Above and Beyond – How to stand out among “studs”

Above and Beyond – How to stand out among “studs”

So, you're interested in matching into Orthopedic Surgery. First off, great choice – believe us! Secondly, good luck! We all know this is not an easy task. In fact, this may be the toughest task you have ever undertaken. We all know the basics of matching into such a competitive specialty – good grades, good board scores, being well prepared, etc… But let’s also be honest, most people who are applying for orthopedics have good grades and good board scores. So, how do you stand out among the “studs” applying? Here is a quick review of things that you can do which will give you some extra points. Every little thing helps.


  1. Be prepared – even though this isn’t really a “simple” thing to do, we cannot emphasize enough how important this is! Think about it for a minute. If you have two applicants with similar GPAs and board scores, but one is rattling off classifications, indications, anatomy, and speaks intelligently about orthopedics, it’s a no brainer – that applicant is way ahead of the other. Why wouldn’t the program pick that candidate?  Not only did they demonstrate they are smart, they also showed that they are continuing to learn and dedicated to orthopedics. Use the resources available to make sure you are prepared. Of course, we recommend Pocket Pimped Orthopedic Surgery as this was specifically written to help you “out-stud” the competition.


  1. Keep notes – being on call with a resident is sometimes overwhelming, for both of you. So many pages and things to do. Try being as helpful as you can during your time with the resident.  If they get a page about having to do a dressing change on the floor, write it down. Then, if time goes by and it looks as though they forgot to do it, you can remind them. They will be thankful for the reminder and you both can “knock it out” together. Continue to do this – write down the ED room number for a new consult, the pending images they need to follow up on, the script that needs to be completed before the patient can be discharged, etc… These are easy points. If you make their life easier, they will be grateful for your help! Moreover, it demonstrates your ability to stay organized.


  1. Help move the patient – helping to move the patient from the hospital bed to the operating room table, and vice versa, is one of the easiest ways to earn extra points. The OR staff will be grateful as well – and do NOT underestimate the influence that staff may have on your chances of matching. A negative comment about a medical student regarding attitude or laziness is something the residents and attendings consider. Always be respectful of staff! Additionally, if the resident can go to the computer and do orders while you help move the patient, they are going to be appreciative. Its so easy, so just offer to help every time!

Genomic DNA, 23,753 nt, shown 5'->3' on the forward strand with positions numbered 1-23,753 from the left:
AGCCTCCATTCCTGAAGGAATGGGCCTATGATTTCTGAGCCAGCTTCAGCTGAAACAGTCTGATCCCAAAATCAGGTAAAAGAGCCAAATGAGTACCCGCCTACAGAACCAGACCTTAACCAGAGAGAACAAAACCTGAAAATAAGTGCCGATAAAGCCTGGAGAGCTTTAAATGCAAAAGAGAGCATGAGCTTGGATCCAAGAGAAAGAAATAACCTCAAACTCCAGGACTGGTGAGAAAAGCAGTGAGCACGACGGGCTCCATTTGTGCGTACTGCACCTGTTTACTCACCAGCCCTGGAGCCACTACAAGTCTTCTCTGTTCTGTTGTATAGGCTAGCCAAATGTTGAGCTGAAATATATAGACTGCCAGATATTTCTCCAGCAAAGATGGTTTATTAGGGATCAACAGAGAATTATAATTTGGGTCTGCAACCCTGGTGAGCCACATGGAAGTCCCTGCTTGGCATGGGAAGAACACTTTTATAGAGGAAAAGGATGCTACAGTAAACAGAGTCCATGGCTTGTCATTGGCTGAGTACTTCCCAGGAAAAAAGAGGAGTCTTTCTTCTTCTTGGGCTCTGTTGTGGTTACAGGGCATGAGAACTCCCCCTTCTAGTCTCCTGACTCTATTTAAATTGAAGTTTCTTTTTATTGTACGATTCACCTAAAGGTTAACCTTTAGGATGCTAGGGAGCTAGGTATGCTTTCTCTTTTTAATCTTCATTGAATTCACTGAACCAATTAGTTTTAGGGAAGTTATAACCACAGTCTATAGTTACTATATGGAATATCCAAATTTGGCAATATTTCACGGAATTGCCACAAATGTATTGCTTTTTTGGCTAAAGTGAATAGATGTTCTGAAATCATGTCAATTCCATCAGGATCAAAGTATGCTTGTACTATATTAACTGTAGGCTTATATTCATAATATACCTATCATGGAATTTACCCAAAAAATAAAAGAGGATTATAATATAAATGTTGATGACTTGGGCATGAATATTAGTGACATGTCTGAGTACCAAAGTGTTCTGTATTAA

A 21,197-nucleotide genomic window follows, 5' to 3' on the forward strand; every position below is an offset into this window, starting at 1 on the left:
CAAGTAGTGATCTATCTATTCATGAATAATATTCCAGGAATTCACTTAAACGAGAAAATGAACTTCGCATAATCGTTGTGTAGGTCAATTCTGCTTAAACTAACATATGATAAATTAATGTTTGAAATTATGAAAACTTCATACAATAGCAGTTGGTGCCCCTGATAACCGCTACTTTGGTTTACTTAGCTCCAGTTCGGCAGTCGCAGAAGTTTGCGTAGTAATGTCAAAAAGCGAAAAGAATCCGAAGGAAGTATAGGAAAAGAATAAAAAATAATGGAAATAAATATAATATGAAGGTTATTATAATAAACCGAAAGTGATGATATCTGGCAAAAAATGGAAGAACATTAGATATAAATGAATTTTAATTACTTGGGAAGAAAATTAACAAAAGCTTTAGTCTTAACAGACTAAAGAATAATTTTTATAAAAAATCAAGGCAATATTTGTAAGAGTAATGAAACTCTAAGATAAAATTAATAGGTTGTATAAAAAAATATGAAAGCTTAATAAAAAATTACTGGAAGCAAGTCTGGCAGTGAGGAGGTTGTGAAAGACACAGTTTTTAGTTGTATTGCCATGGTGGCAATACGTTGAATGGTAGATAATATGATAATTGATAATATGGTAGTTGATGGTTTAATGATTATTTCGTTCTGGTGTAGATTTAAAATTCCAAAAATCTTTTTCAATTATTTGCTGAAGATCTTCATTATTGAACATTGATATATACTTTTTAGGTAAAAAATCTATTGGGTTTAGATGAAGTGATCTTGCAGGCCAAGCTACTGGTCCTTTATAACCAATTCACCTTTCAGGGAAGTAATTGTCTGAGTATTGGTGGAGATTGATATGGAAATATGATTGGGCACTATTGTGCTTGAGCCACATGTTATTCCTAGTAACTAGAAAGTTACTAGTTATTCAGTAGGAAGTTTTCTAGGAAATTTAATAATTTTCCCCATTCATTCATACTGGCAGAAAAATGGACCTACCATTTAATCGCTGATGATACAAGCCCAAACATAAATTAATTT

1. Grab supplies – No resident will expect you to know where supplies are at first. However, if you go with the resident to reduce an ankle, take note of the supplies they grab. At the next consult, offer to go grab the supplies for them while they talk to the patient. This is one less thing the resident must do. Fill the bucket with water, and then roll out the plaster for them (the resident will likely tell you how long to make the splint). A student who has the bucket filled with water, webril available, the plaster rolled out 10-12 thick, with an ACE bandage ready to go is one step ahead of his appearing “lazier” applicant who is just “shadowing.”


  1. Be a good assistant – this is specifically referring to helping in the ED beyond just grabbing supplies. Pay attention to what the resident wants. They will show you how to help hold the arm or leg during the reduction or while splinting. A moving limb or the inability to do what is asked is annoying for the resident.  You don’t want to be associated with annoying! This is commonly a frustration that residents have when asking non-orthopedic staff to help. However, you are NOT non-orthopedic staff! You are a medical student who wants to be an orthopedic resident!!! Therefore, if you are there, you must be more helpful than staff. Again, easy points – just pay attention!


These little tips and tricks should help you on your rotations. Remember that most people who are applying have similar (maybe better) credentials on paper. Your ability to shine while on service means a lot! It shows work ethic and drive. A common mistake is the student who is very helpful but not prepared. Know your stuff! Being prepared and extremely helpful is the strongest combination and ensures that there is nothing else you could have done in trying to accomplish your goal of becoming an orthopedic surgeon!  Good luck and we wish all the best in your pursuit.



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